Since A3D does not contain nominal videos, we use the publicly available Honda Egocentric View Intersection (HEV-I) [18] dataset to train our model. HEV-I was designed for future object localization and consists of 230 on-road videos at intersections in the San Francisco Bay Area. Each video is 10-60 seconds in length. Since HEV-I and A3D were collected in different places with different kinds of cameras, there is no overlap between the training and testing datasets. Following prior work [18], we produce object bounding boxes using Mask-RCNN [31] pre-trained on the COCO dataset and find tracking IDs using Deep-SORT [26].

Iv-a Implementation Details

We implemented our model in PyTorch [32] and performed experiments on a system with an Nvidia Titan Xp Pascal GPU. We use ORB-SLAM 2.0 [33] for ego odometry calculation and compute optical flow using FlowNet 2.0 [34]. In our training data (HEV-I), we used the provided camera intrinsic matrix. We used the same matrix for A3D and SA since these videos are collected from different dash cameras and the parameters are unavailable. We also set the feature count to to have a better performance. We use a 55 RoIPool operator to produce the final flattened feature vector . The gated recurrent unit (GRU) [35] is our basic RNN cell. GRU hidden state sizes for future object localization and the ego-motion prediction model were set to 512 and 128, respectively. To learn network parameters, we use the RMSprop [36] optimizer with default parameters, learning rate , and no weight decay. Our models were optimized in an end-to-end manner, and the training process was terminated after 100 epochs using a batch size of 32. The best model was selected according to its performance in future object localization.

Iv-B Evaluation Metrics

For accident detection evaluation, we follow the literature of video anomaly detection [27] and compute frame-level Receiver Operation Characteristic (ROC) curves and Area Under the Curve (AUC). A higher AUC value indicates better performance.

Iv-C Video Anomaly Detection Baselines

K-Nearest Neighbor Distance. We segment each video into a bag of short video chunks of 16 frames. Each chunk is labeled as either normal or anomalous based on the annotation of the 8-th frame. We then feed each chunk into an I3D [37] network pre-trained on Kinetics dataset, and extract the outputs of the last fully connected layer as its feature representations. All videos in the HEV-I dataset are used as normal data. The normalized distance of each test video chunk to the centroid of its nearest normal (-NN) video chunks is computed as the anomaly score. We show results of and in this paper.

Conv-AE [20]. We reimplement the Conv-AE model for unsupervised video anomaly detection by following [20]. The input images are encoded by 3 convolutional layers and 2 pooling layers, and then decoded by 3 deconvolutional layers and 2 upsampling layers for reconstruction. Anomaly score computation is from [20]. The model is trained on a mixture of the SA (Table I) and the HEV-I dataset for 20 epochs and the best model is selected.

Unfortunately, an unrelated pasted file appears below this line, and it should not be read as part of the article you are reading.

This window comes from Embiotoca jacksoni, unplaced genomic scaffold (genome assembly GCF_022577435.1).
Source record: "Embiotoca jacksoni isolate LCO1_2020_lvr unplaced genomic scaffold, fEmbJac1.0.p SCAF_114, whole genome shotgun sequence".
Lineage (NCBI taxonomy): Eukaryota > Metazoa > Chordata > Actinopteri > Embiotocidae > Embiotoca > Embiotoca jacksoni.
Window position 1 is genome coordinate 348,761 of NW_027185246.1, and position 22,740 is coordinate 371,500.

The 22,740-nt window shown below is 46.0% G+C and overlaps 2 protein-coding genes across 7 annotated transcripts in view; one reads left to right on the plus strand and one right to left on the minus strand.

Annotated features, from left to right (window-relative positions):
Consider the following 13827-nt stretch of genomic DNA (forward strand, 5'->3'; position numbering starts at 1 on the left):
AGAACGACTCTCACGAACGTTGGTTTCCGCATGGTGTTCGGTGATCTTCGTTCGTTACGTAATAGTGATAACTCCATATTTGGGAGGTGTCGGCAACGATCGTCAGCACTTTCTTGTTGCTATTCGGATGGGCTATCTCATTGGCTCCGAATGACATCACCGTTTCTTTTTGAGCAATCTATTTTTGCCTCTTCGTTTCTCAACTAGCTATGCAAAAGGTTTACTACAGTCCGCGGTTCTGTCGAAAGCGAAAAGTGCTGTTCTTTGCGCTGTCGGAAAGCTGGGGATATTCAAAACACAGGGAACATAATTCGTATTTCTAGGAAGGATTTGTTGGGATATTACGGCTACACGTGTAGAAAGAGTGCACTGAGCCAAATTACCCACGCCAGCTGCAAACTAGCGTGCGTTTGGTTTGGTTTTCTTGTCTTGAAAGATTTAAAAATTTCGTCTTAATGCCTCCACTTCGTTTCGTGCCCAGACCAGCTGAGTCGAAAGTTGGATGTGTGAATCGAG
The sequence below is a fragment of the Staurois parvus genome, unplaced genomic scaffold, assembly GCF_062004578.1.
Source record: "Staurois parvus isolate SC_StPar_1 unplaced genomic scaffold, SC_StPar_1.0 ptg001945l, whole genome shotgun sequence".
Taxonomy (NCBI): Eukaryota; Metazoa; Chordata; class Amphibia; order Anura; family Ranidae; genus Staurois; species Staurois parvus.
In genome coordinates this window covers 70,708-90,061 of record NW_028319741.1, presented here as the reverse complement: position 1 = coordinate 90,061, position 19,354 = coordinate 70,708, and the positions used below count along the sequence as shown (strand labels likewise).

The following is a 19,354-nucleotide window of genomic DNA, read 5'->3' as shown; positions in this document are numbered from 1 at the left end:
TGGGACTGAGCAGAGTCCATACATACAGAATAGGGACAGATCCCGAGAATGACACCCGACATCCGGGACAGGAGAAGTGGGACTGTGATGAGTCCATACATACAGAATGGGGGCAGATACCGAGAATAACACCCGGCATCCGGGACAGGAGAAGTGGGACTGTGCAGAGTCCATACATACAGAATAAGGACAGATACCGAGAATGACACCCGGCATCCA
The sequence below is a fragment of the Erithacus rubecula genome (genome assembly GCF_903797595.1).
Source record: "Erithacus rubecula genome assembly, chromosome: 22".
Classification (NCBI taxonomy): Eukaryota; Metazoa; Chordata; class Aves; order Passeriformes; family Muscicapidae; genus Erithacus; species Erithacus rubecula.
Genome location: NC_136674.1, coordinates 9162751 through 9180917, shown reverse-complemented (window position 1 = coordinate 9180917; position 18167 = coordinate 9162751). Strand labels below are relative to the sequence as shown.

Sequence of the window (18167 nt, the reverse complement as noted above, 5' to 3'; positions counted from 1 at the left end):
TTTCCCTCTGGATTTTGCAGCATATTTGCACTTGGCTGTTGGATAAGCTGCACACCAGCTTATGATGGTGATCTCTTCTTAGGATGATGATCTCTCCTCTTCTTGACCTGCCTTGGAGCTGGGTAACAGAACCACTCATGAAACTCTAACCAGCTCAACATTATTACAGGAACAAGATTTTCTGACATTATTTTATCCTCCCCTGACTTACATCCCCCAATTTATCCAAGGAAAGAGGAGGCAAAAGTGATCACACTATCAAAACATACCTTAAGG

State-of-the-art [3]. The future frame prediction network with Generative Adversarial Network (GAN) achieved the state-of-the-art results for video anomaly detection. This work detects abnormal events by leveraging the difference between a predicted future frame and its ground truth. To fairly compare with our method, we used the publicly available code by the authors of [3] and finetuned on the same dataset as Conv-AE. Training is terminated after 100,000 iterations and the best model is selected.

Iv-D FOL Results

Dataset Prediction Horizon FDE ADE FIOU
HEV-I (test) [18] 0.5 sec 11.0 6.7 0.85
SA (test) [2] 0.5 sec 21.3 13.5 0.64
A3D 0.5 sec 25.6 16.4 0.63
TABLE II: Experimental results of FOL (errors are in pixels).

We first show the performance of the pretrained FOL model on HEV-I’s validation set and on the other two accident datasets (SA and A3D). Similar to [18], the final displacement error (FDE), average displacement error (ADE), and final IOU (FIOU) are presented in Table II. The FDEs and ADEs on A3D and SA are higher and the FIOUs are lower than HEV-I because these videos were collected from different dash cameras in different scenarios, while all HEV-I videos were collected using the same cameras. The accidents in these videos result in lower FOL prediction accuracy, which is consistent with the assumption of our proposed approach. The overall FOL performance on A3D is slightly worse compare to SA since A3D is a larger dataset with more diverse accident types.

Iv-E Accident Detection Results on A3D Dataset

Methods A3D A3D (w/o Ego) SA [2]
-NN (K = 1) 48.0 51.3 48.2
-NN (K = 5) 47.8 51.2 48.1
Conv-AE[20] 49.5 49.9 50.4
State-of-the-art [3] 46.1 50.7 50.4
FOL-AvgIoU 49.7 57.0 53.4
FOL-MinIoU 48.4 56.0 52.6
FOL-Mask 54.1 54.9 54.8
FOL-AvgSTD (pred only) 59.3 60.2 55.8
FOL-MaxSTD (pred only) 60.1 59.8 55.6
TABLE III: Experimental results on A3D and SA datasets in terms of AUC.